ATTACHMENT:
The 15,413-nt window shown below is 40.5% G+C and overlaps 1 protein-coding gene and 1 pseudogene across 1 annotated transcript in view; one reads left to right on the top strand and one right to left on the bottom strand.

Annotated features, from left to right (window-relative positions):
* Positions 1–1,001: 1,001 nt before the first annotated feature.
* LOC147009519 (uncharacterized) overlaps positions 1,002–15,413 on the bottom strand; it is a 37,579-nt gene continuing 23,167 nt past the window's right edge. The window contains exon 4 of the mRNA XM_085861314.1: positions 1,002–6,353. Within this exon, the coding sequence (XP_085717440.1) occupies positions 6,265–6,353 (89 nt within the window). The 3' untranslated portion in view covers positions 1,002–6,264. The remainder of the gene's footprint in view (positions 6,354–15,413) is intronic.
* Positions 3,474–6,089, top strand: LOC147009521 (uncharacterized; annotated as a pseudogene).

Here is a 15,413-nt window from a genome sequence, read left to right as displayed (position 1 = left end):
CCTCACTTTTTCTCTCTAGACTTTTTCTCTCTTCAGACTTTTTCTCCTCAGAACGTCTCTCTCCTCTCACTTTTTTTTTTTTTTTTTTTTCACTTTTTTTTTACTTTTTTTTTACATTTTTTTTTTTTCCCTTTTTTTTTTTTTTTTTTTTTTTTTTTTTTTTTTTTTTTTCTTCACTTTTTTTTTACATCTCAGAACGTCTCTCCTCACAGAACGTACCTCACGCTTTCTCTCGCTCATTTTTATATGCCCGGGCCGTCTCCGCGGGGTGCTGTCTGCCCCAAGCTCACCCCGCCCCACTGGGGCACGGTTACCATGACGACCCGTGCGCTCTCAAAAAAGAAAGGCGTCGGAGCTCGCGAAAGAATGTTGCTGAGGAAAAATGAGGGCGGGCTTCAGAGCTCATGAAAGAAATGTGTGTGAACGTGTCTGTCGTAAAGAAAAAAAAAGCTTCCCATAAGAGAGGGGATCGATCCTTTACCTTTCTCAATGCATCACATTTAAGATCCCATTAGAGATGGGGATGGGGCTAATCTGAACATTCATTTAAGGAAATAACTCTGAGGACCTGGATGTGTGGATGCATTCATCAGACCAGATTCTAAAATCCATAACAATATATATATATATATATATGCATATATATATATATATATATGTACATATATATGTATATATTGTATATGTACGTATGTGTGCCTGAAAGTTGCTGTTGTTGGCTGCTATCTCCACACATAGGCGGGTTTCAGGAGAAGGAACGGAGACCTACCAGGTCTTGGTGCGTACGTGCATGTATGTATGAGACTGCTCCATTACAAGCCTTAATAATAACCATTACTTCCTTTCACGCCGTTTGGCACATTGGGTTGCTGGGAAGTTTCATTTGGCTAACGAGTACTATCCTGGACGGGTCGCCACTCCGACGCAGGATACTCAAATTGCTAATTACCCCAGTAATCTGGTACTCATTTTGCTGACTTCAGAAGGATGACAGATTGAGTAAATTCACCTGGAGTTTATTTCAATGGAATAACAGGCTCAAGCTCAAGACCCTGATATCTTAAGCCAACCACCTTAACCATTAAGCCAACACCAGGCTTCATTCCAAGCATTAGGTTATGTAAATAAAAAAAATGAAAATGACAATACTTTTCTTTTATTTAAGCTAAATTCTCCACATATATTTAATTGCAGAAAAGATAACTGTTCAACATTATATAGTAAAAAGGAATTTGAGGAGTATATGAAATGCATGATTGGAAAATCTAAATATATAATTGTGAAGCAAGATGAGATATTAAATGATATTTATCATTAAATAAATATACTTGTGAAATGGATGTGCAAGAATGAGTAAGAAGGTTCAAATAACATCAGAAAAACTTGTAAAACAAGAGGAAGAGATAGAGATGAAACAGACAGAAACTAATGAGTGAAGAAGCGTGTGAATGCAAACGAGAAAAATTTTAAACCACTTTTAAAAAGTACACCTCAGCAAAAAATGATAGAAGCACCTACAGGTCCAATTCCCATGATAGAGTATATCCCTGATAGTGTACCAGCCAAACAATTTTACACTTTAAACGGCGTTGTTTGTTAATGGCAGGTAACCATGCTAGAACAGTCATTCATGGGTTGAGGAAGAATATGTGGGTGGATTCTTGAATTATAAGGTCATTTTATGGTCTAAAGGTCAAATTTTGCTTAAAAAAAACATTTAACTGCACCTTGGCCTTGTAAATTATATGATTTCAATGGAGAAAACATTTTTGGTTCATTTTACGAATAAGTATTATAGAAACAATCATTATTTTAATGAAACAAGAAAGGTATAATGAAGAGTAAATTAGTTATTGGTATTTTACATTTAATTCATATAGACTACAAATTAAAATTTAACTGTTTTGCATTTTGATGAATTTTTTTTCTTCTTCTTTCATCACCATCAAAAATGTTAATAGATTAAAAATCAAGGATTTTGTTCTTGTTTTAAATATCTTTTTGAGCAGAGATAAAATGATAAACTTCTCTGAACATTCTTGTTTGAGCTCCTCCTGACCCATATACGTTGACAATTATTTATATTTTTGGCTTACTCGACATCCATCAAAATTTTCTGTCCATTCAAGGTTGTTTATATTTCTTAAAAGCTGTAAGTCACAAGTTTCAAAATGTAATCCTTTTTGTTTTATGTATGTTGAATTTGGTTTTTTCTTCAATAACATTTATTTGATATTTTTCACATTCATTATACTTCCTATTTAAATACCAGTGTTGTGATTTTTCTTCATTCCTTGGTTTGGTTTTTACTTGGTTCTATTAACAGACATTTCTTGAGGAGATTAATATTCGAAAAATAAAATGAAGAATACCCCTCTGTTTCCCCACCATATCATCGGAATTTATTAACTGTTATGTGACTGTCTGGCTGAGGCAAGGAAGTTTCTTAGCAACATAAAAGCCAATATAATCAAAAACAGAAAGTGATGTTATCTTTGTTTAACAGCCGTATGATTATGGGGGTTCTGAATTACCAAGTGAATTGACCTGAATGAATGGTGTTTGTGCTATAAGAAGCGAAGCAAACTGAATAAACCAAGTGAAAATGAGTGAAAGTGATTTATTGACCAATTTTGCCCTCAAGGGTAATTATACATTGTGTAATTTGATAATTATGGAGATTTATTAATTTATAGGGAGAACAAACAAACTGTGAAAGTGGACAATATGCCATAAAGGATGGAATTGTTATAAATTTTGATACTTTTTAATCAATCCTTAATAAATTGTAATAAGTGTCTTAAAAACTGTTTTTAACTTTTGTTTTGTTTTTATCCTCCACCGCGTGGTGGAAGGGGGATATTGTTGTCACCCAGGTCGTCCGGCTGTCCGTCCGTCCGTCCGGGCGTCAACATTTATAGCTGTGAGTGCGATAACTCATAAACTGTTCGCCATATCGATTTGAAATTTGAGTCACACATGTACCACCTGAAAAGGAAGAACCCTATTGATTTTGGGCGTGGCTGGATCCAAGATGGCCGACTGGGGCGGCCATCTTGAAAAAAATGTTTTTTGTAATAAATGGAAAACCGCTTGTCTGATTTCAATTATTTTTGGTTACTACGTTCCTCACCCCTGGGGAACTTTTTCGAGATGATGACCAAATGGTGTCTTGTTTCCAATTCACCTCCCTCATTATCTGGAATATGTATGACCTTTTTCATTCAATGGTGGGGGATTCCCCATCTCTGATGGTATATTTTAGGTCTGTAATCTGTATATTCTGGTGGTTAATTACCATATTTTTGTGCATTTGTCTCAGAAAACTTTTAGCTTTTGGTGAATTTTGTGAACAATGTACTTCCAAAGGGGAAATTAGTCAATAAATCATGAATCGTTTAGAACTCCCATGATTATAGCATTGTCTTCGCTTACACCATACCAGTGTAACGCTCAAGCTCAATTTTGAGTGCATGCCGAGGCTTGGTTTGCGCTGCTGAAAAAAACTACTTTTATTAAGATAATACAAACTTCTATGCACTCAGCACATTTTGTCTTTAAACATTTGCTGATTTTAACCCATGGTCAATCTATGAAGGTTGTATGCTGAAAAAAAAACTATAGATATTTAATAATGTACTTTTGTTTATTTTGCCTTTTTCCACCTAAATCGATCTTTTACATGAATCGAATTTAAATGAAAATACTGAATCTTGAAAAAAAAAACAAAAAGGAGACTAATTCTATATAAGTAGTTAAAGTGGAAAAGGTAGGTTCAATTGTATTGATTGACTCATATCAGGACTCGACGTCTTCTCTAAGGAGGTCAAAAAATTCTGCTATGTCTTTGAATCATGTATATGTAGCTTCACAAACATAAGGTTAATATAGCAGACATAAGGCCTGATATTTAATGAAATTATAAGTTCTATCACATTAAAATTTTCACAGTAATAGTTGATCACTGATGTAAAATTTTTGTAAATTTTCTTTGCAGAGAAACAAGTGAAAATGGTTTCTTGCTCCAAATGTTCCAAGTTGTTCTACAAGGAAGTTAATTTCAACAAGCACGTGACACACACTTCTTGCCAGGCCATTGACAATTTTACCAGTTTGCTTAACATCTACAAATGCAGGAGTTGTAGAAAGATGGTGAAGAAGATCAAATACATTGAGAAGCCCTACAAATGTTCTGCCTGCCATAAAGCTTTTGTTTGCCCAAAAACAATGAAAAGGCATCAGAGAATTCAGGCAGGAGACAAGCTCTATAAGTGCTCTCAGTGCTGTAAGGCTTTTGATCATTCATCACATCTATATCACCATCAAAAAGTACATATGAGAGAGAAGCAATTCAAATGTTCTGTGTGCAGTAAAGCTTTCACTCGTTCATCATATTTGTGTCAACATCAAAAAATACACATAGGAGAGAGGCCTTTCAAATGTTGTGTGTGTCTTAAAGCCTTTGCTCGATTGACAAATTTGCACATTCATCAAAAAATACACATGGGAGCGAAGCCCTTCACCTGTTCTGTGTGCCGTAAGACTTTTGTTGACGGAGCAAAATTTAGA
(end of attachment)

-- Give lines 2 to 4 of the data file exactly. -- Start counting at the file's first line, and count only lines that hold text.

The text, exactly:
Annotated features, from left to right (window-relative positions):
* Positions 1–1,001: 1,001 nt before the first annotated feature.
* LOC147009519 (uncharacterized) overlaps positions 1,002–15,413 on the bottom strand; it is a 37,579-nt gene continuing 23,167 nt past the window's right edge. The window contains exon 4 of the mRNA XM_085861314.1: positions 1,002–6,353. Within this exon, the coding sequence (XP_085717440.1) occupies positions 6,265–6,353 (89 nt within the window). The 3' untranslated portion in view covers positions 1,002–6,264. The remainder of the gene's footprint in view (positions 6,354–15,413) is intronic.